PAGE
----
SP20 Adequate supplies of disposable plastic aprons, single use gloves and face protection should be made available wherever care is delivered. Gowns should be made available when advised by the infection control team. Class D/ H&S

Gloves: their uses and abuses

Since the mid-1980s the use of gloves as an element of personal protective equipment has become an every-day part of clinical practice for healthcare workers (Pratt et al, 2001).Expert opinion agrees that the two main indications for the use of gloves in preventing HCAI (Pratt et al, 2001; Clark et al, 2002) are to protect hands from contamination with organic matter and microorganisms, and to reduce the risks of transmission of microorganisms to both patients and staff.

To glove or not to glove?

Gloves should not be worn unnecessarily because prolonged and indiscriminate use may cause adverse reactions and skin sensitivity (Pratt et al, 2001; Clark et al, 2002).As with all items of personal protective equipment the need for gloves and the selection of appropriate materials must be subject to careful assessment of the task to be carried out and its related risks to patients and healthcare workers (Pratt et al, 2001; Clark et al, 2002). Risk assessment should consider:

  • who is at risk (whether it is the patient or the healthcare worker) and whether sterile or non-sterile gloves are required;
  • the potential for exposure to blood, body fluids, secretions and excretions;
  • contact with non-intact skin or mucous membranes during general care and invasive procedures.

Gloves must be discarded after each care activity for which they were worn in order to prevent the transmission of microorganisms to other sites in that individual or to other patients. Washing gloves rather than changing them is not safe (Pratt et al, 2001).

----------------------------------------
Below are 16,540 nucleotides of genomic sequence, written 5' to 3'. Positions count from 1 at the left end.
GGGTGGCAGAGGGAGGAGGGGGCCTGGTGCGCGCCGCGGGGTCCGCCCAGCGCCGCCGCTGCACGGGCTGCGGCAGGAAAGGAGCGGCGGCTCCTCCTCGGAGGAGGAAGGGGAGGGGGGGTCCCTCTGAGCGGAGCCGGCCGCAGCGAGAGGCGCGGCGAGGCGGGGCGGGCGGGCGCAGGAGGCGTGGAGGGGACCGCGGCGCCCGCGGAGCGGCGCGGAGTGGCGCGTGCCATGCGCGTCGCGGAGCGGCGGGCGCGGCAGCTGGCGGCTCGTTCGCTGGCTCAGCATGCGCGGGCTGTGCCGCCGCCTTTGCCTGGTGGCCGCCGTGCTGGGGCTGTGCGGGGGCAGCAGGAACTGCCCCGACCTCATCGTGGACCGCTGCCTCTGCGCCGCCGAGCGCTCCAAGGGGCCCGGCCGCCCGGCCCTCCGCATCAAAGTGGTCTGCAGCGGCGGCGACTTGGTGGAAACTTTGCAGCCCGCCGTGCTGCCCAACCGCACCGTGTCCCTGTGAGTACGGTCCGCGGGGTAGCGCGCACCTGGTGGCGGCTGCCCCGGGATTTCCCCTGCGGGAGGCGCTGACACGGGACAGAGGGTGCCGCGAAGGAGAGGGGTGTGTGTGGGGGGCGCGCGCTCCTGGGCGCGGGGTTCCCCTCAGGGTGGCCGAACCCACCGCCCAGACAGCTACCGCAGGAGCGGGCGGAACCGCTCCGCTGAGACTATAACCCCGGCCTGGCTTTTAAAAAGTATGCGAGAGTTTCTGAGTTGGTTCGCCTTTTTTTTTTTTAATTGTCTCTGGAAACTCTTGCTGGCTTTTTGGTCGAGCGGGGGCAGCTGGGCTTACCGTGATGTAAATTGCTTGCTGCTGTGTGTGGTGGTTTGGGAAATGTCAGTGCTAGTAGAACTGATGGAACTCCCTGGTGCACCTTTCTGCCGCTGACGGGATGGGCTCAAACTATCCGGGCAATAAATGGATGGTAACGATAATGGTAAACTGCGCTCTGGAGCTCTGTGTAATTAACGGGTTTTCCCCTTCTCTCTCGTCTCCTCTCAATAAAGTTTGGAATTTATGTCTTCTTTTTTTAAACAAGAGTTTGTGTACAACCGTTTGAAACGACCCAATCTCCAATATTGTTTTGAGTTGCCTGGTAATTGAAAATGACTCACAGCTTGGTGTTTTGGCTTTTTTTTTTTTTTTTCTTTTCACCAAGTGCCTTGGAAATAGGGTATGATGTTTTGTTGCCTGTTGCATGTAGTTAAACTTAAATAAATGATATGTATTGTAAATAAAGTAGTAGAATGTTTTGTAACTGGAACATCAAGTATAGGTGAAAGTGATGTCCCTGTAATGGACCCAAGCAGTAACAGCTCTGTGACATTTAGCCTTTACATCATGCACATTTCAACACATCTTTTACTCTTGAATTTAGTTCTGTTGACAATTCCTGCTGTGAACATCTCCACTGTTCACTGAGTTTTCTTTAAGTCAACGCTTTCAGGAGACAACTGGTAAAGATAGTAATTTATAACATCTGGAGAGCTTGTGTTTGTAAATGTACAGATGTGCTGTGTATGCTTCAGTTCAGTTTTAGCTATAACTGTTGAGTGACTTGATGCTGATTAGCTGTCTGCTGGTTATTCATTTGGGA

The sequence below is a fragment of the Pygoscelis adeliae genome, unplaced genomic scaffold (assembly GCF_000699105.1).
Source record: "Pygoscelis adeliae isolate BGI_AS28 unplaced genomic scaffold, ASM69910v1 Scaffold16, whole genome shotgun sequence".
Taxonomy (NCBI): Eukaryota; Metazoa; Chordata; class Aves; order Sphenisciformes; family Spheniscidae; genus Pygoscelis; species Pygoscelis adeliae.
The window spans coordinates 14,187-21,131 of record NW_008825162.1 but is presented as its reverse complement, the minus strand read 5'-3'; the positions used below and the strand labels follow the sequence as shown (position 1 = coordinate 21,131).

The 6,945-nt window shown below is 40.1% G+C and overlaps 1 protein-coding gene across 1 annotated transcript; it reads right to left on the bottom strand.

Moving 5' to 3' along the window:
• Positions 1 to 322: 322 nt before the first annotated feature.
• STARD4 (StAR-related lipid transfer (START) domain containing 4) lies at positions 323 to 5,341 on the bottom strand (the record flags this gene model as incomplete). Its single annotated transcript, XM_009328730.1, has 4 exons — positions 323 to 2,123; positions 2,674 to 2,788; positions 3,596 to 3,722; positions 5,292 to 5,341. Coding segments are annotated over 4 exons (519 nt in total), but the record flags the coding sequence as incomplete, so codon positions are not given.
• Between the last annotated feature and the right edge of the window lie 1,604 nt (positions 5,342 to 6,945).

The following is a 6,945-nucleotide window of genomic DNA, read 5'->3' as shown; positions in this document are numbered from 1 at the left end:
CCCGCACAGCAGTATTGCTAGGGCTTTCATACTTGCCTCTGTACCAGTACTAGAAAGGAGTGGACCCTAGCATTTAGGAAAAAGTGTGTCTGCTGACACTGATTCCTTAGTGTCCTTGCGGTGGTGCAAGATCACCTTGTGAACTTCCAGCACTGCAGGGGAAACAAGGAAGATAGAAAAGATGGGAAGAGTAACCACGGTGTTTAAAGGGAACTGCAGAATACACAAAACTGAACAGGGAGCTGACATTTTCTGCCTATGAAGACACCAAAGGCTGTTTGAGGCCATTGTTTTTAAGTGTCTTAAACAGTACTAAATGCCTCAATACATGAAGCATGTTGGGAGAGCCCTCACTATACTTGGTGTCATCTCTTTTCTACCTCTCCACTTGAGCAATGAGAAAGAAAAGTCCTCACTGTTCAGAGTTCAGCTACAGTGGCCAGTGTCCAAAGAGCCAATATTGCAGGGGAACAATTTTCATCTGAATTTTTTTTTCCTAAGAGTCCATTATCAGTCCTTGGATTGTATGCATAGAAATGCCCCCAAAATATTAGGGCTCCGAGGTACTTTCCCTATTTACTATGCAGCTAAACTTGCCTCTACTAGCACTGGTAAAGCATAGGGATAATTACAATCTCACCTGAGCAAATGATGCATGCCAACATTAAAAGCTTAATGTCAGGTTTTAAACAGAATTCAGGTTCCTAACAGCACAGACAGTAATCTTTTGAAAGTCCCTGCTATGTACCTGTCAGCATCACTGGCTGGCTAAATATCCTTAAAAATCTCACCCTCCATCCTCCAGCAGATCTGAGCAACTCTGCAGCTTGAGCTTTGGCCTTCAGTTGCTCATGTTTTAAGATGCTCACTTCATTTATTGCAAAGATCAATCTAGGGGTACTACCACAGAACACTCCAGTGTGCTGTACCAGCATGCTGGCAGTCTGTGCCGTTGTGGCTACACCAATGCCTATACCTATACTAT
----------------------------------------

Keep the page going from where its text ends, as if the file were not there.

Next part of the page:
Gloves leak

Our previous systematic review showed that gloves used for clinical practice may leak when apparently undamaged (Pratt et al, 2001; Clark et al, 2002). In terms of leakage, gloves made from natural rubber latex (NRL) performed better than vinyl gloves in laboratory test conditions. Revised standards relating to the manufacture of medical gloves for single use have been devised and implemented (British Standards Institute, 2000a; British Standards Institute, 2000b; British Standards Institute, 2000c).These standards require gloves regardless of material to perform to the same standard.

The integrity of gloves cannot be taken for granted and hands may become contaminated during the removal of gloves (Pratt et al, 2001; Clark et al, 2002). An additional study provided evidence that vancomycin resistant enterococcus remained on the hands of healthcare workers after the removal of gloves (Tenorio et al, 2001). Therefore, the use of gloves as a method of barrier protection reduces the risk of contamination but does not eliminate it and hands are not necessarily clean because gloves have been worn.